Dismissed With Prejudice
Illinois law is clear that the State may dismiss a charge “with prejudice” and that the effect of the State’s doing so is to subsequently bar the State from prosecuting the same defendant for the same offense based on the same facts. See People v. Gill, 379 Ill. App. 3d 1000 (2008); People v. Creek, 94 Ill.2d 526, 531 (1983).
However, a state motion to dismiss with prejudice is very uncommon. See also Nolle Prosequi Motions.
By making a motion to dismiss with prejudice, the State is, in effect, barring itself from ever again charging this same defendant with the same crime on the same facts. See Gill, 379 Ill. App.3d 1000.
Dismissal Without Prejudice More Common
Instead when a prosecutor dismisses charges the default is to assume it is doing so “without prejudice.” This is the converse and polar opposite of dismissing with prejudice.
A trial court will generally infer the State’s intent to dismiss without prejudice. The stakes are simply too great to assume otherwise.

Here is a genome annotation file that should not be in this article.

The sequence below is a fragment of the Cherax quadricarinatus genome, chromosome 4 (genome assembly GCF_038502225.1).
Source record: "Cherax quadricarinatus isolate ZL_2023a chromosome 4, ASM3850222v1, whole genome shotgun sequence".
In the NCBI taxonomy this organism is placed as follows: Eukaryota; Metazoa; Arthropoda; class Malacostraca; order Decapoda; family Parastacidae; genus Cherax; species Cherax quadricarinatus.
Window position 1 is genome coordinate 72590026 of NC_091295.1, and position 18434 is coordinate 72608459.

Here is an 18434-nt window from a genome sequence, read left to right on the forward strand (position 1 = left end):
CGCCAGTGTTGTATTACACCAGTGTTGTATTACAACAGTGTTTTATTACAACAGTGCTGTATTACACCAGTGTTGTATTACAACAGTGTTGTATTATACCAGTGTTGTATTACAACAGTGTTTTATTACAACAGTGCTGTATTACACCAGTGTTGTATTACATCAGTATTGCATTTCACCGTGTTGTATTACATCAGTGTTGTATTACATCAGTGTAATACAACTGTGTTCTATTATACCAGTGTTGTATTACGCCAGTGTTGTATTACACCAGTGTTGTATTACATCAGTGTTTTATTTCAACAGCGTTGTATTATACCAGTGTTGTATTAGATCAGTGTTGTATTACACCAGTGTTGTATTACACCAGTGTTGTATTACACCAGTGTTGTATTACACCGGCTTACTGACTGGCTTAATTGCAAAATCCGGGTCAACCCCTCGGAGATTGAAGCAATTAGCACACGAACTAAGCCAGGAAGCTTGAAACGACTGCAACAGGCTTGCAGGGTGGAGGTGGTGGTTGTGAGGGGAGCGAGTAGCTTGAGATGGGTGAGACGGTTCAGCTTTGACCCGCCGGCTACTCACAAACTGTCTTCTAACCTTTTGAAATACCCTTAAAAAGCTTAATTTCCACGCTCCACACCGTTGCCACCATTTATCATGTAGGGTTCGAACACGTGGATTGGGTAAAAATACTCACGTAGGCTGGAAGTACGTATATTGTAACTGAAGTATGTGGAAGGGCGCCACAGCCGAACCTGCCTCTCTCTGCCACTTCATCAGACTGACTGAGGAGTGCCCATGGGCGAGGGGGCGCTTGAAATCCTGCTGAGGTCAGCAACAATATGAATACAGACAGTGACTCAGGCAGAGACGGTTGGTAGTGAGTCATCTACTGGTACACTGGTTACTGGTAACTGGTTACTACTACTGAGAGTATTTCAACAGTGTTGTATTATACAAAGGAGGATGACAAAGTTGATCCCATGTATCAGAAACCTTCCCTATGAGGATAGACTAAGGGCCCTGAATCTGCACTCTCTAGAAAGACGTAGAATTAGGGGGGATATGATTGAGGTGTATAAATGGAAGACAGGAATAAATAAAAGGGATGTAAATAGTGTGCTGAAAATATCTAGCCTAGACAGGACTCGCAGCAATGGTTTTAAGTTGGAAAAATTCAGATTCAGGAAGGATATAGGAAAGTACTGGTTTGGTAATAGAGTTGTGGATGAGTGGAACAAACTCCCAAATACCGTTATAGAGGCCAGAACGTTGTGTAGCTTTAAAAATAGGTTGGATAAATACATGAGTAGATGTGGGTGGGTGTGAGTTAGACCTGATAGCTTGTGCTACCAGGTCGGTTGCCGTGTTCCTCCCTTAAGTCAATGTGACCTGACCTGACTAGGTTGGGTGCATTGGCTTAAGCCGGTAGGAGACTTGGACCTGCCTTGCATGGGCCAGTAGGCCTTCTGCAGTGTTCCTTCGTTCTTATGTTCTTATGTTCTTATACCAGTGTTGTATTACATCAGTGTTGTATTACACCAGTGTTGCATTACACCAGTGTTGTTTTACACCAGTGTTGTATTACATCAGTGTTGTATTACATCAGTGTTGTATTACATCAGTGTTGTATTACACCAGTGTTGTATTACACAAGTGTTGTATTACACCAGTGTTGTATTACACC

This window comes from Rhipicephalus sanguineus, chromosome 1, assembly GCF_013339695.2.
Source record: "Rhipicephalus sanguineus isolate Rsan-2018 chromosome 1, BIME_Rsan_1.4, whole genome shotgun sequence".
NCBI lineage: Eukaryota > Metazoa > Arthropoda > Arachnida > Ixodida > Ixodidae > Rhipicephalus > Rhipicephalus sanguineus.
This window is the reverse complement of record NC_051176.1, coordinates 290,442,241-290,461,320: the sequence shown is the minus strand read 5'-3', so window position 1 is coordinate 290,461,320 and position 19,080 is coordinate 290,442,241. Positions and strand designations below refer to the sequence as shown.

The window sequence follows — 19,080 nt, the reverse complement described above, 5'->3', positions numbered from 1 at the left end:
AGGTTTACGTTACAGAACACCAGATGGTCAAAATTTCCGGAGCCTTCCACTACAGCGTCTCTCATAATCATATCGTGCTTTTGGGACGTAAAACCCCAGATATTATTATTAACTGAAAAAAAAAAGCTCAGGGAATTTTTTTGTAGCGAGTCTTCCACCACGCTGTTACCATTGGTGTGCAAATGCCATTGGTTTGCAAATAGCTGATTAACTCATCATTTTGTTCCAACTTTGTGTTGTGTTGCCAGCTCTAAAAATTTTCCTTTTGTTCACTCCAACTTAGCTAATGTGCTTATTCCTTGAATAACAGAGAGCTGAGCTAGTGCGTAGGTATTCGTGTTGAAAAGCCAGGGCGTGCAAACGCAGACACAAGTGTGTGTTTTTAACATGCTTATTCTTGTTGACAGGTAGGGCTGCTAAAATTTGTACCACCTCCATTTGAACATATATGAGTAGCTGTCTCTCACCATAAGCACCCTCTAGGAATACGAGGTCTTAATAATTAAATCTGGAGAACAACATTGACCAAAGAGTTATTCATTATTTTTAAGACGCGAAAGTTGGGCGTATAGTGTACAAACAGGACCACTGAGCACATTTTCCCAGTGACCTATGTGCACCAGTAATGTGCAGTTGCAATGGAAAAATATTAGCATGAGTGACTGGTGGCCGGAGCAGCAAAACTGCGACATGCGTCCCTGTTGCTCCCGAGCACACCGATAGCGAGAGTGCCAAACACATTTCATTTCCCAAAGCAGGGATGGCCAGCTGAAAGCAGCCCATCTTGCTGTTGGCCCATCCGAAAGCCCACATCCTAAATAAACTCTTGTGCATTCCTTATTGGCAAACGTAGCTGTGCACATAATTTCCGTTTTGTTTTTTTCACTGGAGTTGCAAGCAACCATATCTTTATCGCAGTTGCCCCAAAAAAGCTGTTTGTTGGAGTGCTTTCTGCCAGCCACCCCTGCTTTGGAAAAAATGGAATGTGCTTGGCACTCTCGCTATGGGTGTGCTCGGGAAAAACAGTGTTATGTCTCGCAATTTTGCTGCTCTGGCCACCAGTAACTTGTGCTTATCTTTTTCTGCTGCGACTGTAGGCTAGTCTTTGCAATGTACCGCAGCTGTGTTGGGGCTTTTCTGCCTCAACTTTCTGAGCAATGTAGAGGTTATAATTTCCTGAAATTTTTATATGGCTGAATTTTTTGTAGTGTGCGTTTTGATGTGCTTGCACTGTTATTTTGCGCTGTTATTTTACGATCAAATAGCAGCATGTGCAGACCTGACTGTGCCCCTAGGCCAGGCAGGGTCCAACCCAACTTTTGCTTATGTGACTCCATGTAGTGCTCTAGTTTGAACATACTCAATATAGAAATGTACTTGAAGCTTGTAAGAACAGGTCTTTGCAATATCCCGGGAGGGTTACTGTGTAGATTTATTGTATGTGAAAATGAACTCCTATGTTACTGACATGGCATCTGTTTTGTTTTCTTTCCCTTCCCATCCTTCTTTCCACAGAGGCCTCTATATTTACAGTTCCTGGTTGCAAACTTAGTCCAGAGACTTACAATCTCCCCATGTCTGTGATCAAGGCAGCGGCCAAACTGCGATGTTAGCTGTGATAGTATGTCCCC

Before a trial court may determine that the State is dismissing a charge with prejudice, the prosecutor must clearly and explicitly state that she is doing so. Anything short of such a statement does not constitute a dismissal with prejudice. See Gill, 379 Ill. App.3d 1000.
When The Judge Dismisses Charges
Additionally, sometimes a defendant may file their own motion for dismissal.
If a judge agrees that dismissal is warranted the Illinois Code of Criminal Procedure determines if the dismissal is with or without prejudice. 725 ILCS 5/114-1. Motion to dismiss charge, makes it clear that a…
Some Dissmisals Are With Prejudice
Other more serious violations are presumed to be dismissals with prejudice. These include dismissals because of violations in
- Speedy trial rights
- Improper joinder
- Double jeopardy issues
- Statute of limitations error
- Immunity agreement violations